During the last revision, prices of local oil were reduced, reflecting the reduction in global oil prices at the point. Accordingly, the price of a litre of 95 octane petrol was reduced by Rs. 2 to Rs. 161, 92 octane petrol by Rs. 1 to Rs. 137, and super diesel by Rs. 2 to Rs. 132, while the price of a litre of auto diesel remained at Rs. 104.
This was the last time fuel prices were revised and was also the last time the revision was done according to the fuel pricing formula, as the current Government’s stance on abolishing or continuing with the fuel price formula remains vague.
In October and November, the last two months under the previous Government, fuel prices were not revised despite the fluctuation in global oil prices. Since the date of the last revision to 10 October, Singapore Platts’ price of a barrel of petrol reduced by over 1% to $ 67.50 from $ 68.40, while diesel was reduced by 2.5% to $ 73.74 from $ 75.69.
From 10 October to 10 November, Singapore Platts’ price of a barrel of auto diesel was further reduced by 3% in the global market as it went down to $ 71.37 from $ 73.74, while a barrel of petrol increased by over 7% from $ 67.50 to $ 72.35.
This was due to a missile attack on an Iranian state-owned oil tanker off the coast of Saudi Arabia on 11 October last year.
In December, the third month without a local fuel price revision, Singapore Platts’ price of a barrel of petrol reached its peak level of the month on 27 December to $ 74.15, while the price of a litre of diesel reached its peak level on 30 December which was $ 80.04. These prices were substantially higher compared to September prices.
This was mainly due to escalated tensions between the US and Iraq during the month of December. Following the death of a US military contractor in a rocket attack on 27 December last year, the US launched retaliation on 29 December against an Iraqi militia, backed by Iran.
Retaliation attacks continued to happen as tensions between the US and Iran were gradually increasing. As a result, on 3 January this year, the US launched a drone attack outside Baghdad International Airport in Iran, which killed Iran’s most powerful military commander, Maj. Gen. Qasem Soleimani.
Soleimani’s killing led to a major escalation in tensions between Washington and Tehran. Tensions continued to prevail in the subsequent days and as a result, Singapore Platts’ price of a barrel of petrol, which was $ 71.50 on 2 January, gradually increased to $ 74.90 on 6 January, while a barrel of diesel reached $ 81.44 from $ 78.74 on 2 January.
This trend saw a reversal of it following the coronavirus outbreak that came to global limelight in January this year. Driven by a comparatively lower demand of oil owing to the restricted travelling in China, as of Wednesday (12), global oil prices witnessed a double-digit drop from their early January levels.
Singapore Platts’ price of a barrel of petrol was $ 63.70 on 12 February, which is a drop of over 20% from 6 January prices. The price of a litre of diesel was decreased by over 20% as it reached $ 65.13 per barrel from $ 81.44 on 6 January.
Amidst the growing concerns surrounding the coronavirus outbreak in China, the world’s biggest oil importer, the Organisation of the Petroleum Exporting Countries (OPEC), lowered its 2020 demand forecast for its crude oil by 200,000 barrels per day (bpd) on Wednesday (12).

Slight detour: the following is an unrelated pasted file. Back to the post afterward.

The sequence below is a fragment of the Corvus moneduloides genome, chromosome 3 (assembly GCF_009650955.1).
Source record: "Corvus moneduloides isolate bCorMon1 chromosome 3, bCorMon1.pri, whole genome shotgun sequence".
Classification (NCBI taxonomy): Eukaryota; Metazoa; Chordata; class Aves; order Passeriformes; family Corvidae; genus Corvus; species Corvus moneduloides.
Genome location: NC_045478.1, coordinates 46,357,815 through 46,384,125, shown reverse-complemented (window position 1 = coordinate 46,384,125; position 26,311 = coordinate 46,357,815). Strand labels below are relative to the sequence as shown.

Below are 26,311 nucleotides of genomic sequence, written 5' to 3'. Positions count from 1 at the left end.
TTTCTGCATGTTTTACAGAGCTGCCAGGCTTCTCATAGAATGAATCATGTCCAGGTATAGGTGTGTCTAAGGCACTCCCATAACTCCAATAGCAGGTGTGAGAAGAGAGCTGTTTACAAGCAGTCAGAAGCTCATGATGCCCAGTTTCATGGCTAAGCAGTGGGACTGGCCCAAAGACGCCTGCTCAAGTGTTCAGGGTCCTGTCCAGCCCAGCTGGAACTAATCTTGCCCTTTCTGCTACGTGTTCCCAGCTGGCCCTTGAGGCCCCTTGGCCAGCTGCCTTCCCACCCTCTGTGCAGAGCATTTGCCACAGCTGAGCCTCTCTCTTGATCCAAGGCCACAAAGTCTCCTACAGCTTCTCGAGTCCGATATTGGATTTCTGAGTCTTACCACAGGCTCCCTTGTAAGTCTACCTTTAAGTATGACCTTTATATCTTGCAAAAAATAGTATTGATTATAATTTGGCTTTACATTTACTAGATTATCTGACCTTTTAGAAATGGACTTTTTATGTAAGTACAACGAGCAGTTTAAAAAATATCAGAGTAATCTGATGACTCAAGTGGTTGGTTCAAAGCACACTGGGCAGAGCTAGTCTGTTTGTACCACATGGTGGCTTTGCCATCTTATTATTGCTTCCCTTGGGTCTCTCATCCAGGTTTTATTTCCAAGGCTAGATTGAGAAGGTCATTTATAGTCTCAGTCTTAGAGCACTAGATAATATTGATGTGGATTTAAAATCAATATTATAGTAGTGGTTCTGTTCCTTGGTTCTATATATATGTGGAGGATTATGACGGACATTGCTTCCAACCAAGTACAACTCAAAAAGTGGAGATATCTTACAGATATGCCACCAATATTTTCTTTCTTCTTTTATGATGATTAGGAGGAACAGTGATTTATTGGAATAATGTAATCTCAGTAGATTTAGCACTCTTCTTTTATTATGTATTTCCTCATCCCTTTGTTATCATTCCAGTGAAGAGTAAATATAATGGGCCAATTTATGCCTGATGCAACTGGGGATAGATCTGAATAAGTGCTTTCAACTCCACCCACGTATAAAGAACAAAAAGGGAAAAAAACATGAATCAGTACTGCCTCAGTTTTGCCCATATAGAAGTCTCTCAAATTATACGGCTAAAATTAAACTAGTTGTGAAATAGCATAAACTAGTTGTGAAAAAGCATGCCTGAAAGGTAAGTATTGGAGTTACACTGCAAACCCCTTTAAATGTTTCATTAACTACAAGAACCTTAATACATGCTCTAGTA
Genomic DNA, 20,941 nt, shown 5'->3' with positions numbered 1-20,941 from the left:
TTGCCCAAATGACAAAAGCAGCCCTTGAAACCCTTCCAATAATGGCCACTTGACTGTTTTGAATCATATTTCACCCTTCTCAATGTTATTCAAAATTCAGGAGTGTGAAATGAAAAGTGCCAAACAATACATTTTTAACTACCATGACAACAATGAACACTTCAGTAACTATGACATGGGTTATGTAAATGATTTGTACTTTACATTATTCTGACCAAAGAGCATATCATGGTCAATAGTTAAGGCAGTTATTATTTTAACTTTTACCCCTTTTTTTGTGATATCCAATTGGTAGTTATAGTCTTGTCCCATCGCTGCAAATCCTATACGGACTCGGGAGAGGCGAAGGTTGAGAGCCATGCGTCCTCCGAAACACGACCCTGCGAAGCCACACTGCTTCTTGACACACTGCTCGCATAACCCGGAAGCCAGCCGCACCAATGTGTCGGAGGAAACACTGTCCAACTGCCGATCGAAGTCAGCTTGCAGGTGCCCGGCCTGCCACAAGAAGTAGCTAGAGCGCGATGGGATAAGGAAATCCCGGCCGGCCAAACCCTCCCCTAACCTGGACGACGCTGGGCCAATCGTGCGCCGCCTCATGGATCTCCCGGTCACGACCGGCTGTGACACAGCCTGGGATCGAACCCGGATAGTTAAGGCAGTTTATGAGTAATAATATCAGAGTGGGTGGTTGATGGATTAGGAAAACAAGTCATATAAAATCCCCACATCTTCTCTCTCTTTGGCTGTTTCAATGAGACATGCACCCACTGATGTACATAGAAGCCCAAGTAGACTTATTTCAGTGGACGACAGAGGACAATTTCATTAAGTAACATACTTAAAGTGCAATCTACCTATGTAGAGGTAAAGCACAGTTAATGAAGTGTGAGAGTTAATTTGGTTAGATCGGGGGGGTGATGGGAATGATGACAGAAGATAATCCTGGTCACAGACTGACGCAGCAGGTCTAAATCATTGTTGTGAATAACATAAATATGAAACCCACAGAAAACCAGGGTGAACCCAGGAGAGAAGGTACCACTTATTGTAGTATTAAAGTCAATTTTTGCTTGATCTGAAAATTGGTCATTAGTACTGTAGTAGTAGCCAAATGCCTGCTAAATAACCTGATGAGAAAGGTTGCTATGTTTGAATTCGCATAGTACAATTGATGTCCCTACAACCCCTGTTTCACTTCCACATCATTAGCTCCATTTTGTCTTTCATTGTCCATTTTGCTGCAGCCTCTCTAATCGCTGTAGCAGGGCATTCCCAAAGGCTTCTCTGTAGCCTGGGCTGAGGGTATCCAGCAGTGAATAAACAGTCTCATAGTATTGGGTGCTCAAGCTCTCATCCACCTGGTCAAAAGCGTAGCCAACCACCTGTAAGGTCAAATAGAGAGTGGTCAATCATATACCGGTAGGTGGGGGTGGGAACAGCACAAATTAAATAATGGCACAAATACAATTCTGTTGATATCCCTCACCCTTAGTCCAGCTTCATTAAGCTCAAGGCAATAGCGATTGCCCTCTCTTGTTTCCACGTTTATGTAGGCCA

China is the world’s largest oil importer but has restricted passenger travel within the country as well as to and from the country, as quarantine measures are ongoing in a number of areas inside China.
As of Friday (14) noon, China reported 121 more deaths from the coronavirus outbreak, 116 of which are from the epicentre of the outbreak which is the Hubei Province. At least 1,488 of the total number of deaths were reported so far across the country. Nationwide, there are 5,090 new identified cases, pushing the total number to nearly 65,000 as of Friday (14).
Oil refiner China National Chemical Corp said on Thursday (13) that it would close a 100,000 bpd plant and cut processing at two others amid falling fuel demands.
The International Energy Agency expects oil demand in the first quarter to fall for the first time in 10 years before picking up in the second quarter. The agency cut its full-year global growth forecast to 825,000 bpd.
Fuel price formula
As exclusively reported by The Sunday Morning Business on 5 January this year, under the headline “Fuel formula ‘U’ turn?”, the Government was said to continue with the fuel pricing formula despite earlier claims to the contrary, made both prior to and following the presidential election in November.
However, it still remains unclear whether the new Government is going to proceed with the formula as February is the fifth month in a row where fuel prices were not revised, reflecting the fluctuations in the global oil market.
In May 2018, the then Government brought in a fuel pricing formula that would be revised on the 10th of each month, reflecting fluctuations in the global oil market.
The purpose of the formula was to eliminate ad hoc price revisions driven by political needs as opposed to economic needs, establish cost-based pricing, reduce losses suffered by the State due to low fuel prices, and also protect the loss incurred by state-owned Ceylon Petroleum Corporation (CPC).